Afterward we took the optional, extra, tour of the working farm, which was also fun and informative. We saw kiwi orchards, herds of sheep and deer which we fed, and all different sorts of cows. It was especially nice that we are here in spring because it's "lambing" season which means al the babies have been born within the last three weeks and are they precious! We were told that the breed of sheep they raise on the farm there yields twins 9 out of every 10 births! So there were lots of mama sheep with two little lambs following behind.
After the Agrodome it was getting late, so we decided to head down to Lake Taupo for the night. We spent the night at the Great Lake Holiday Park (where they have a very friendly 15 year old grey cat named Ben) and the next morning went off to see Wairakei Park which is just north of Lake Taupo. Wairaki Park if based around a Geothermal power plant and there are many interesting things to see and do there.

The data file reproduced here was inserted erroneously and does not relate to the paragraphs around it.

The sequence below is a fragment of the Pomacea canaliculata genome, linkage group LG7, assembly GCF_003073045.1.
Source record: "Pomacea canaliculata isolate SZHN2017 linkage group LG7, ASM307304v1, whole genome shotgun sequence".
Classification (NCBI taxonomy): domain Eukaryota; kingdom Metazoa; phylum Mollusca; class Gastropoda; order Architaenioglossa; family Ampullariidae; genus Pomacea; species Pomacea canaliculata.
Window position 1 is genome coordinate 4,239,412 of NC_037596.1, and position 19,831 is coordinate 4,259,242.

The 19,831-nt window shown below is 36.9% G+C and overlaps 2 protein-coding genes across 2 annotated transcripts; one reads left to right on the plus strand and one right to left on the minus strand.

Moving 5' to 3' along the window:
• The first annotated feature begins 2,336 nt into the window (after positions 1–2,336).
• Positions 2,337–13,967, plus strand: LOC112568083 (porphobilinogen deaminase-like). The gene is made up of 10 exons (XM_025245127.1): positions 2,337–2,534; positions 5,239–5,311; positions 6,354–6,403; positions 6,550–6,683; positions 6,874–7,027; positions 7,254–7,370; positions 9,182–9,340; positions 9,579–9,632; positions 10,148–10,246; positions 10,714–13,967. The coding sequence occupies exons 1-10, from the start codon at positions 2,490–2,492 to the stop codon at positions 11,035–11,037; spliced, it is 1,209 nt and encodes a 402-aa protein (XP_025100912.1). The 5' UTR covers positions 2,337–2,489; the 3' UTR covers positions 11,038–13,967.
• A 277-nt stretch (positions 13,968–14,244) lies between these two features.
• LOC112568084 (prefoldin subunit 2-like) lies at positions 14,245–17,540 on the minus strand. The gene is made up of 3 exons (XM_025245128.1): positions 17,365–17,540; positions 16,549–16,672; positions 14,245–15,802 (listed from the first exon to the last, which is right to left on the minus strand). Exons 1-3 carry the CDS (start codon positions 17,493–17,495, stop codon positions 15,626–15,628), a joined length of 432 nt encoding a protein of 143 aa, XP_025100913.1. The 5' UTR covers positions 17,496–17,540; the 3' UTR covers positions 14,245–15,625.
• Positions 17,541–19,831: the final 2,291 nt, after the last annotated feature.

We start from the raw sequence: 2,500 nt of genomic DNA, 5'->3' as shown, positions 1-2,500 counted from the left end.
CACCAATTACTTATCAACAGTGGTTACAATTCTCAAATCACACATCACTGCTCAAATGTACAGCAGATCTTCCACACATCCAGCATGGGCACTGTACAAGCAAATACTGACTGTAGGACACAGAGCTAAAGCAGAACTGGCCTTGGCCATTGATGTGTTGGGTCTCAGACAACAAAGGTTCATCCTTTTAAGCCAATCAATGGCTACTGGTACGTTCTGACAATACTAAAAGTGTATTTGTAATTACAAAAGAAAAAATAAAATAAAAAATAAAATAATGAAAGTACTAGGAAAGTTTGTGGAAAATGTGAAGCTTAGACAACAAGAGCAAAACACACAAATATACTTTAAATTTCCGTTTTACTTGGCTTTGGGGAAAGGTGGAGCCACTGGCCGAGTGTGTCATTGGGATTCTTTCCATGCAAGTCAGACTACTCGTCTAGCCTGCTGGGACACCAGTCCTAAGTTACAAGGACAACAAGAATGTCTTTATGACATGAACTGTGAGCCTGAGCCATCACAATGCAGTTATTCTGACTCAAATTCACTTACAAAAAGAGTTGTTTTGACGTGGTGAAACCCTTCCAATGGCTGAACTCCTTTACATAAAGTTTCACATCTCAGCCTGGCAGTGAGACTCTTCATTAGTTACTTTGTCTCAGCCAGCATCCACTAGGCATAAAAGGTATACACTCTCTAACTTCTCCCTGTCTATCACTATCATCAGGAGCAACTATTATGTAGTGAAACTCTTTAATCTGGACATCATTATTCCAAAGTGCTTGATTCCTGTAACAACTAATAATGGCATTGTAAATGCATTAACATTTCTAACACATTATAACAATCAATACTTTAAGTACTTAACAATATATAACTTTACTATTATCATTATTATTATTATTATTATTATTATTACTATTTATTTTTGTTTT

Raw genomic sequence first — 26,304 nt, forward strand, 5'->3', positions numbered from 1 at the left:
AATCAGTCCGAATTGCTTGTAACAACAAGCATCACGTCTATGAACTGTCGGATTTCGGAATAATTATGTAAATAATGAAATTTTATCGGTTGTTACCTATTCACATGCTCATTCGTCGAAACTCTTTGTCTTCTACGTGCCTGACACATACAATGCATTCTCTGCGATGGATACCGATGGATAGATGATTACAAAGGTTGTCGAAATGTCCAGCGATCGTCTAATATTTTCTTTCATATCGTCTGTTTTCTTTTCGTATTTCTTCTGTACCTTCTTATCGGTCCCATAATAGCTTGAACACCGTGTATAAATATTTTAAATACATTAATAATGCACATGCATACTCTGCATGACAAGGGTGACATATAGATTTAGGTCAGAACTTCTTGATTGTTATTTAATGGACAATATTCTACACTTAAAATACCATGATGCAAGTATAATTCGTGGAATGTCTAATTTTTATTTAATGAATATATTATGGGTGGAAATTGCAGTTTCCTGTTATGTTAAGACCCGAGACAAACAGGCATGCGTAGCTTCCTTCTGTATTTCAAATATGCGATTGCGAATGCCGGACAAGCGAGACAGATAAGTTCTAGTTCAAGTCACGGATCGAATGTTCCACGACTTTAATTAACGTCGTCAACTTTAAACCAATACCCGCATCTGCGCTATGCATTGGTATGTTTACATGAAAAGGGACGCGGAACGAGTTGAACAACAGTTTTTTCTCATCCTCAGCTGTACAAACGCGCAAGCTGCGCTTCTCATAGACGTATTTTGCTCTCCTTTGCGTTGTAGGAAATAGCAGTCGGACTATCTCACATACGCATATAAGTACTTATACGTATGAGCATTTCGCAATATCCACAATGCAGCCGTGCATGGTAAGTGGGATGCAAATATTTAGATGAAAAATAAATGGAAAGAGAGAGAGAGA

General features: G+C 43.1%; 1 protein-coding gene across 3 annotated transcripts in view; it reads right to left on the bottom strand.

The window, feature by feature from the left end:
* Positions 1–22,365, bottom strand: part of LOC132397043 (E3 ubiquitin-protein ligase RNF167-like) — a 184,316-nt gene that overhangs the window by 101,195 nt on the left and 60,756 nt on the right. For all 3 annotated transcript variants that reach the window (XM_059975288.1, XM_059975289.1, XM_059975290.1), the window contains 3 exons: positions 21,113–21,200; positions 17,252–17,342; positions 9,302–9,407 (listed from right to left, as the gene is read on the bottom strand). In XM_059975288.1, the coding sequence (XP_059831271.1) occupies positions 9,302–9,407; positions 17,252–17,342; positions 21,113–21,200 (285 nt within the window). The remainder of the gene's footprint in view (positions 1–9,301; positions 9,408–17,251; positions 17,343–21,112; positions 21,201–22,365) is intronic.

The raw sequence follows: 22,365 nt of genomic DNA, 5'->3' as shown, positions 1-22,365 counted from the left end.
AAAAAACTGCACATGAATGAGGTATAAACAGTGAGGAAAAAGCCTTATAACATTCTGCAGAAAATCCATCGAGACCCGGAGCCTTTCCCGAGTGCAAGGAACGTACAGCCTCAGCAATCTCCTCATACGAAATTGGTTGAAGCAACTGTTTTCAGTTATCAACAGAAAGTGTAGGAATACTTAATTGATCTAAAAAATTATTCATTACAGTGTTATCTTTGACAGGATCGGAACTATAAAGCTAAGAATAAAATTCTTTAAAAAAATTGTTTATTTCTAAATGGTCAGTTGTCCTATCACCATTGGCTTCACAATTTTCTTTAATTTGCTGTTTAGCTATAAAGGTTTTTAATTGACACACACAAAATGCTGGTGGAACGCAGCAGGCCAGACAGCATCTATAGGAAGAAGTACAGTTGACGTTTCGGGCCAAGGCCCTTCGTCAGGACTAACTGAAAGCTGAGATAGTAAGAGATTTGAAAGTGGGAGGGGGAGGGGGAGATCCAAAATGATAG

The first thing we did was check out Huka Falls which is not a huge waterfall (only about 70 feet), but impressive in its power (62,000 gallons per second) and its beautiful clear blue color. Huka means "foaming" in Maori and the bottom churns like a big washing machine.There is a bridge that goes across it and you can walk along a path to get a great view.
Next we went over to see the Craters of the Moon thermal area. This is an area about one square mile where steam rises from the ground, mud bubbles up in pools, and huge craters have been formed by giant sinkholes from deep underground. What's really interesting about this is that it was all created relatively recently. In the 1950's when the geothermal energy plant was built, the harnessing of all this power caused blockages underground which in turn caused the eruptions in the surface a few miles away. The entire area is very unstable and it is said that to stray off the paths is to risk stepping into a new sinkhole and severely burning yourself.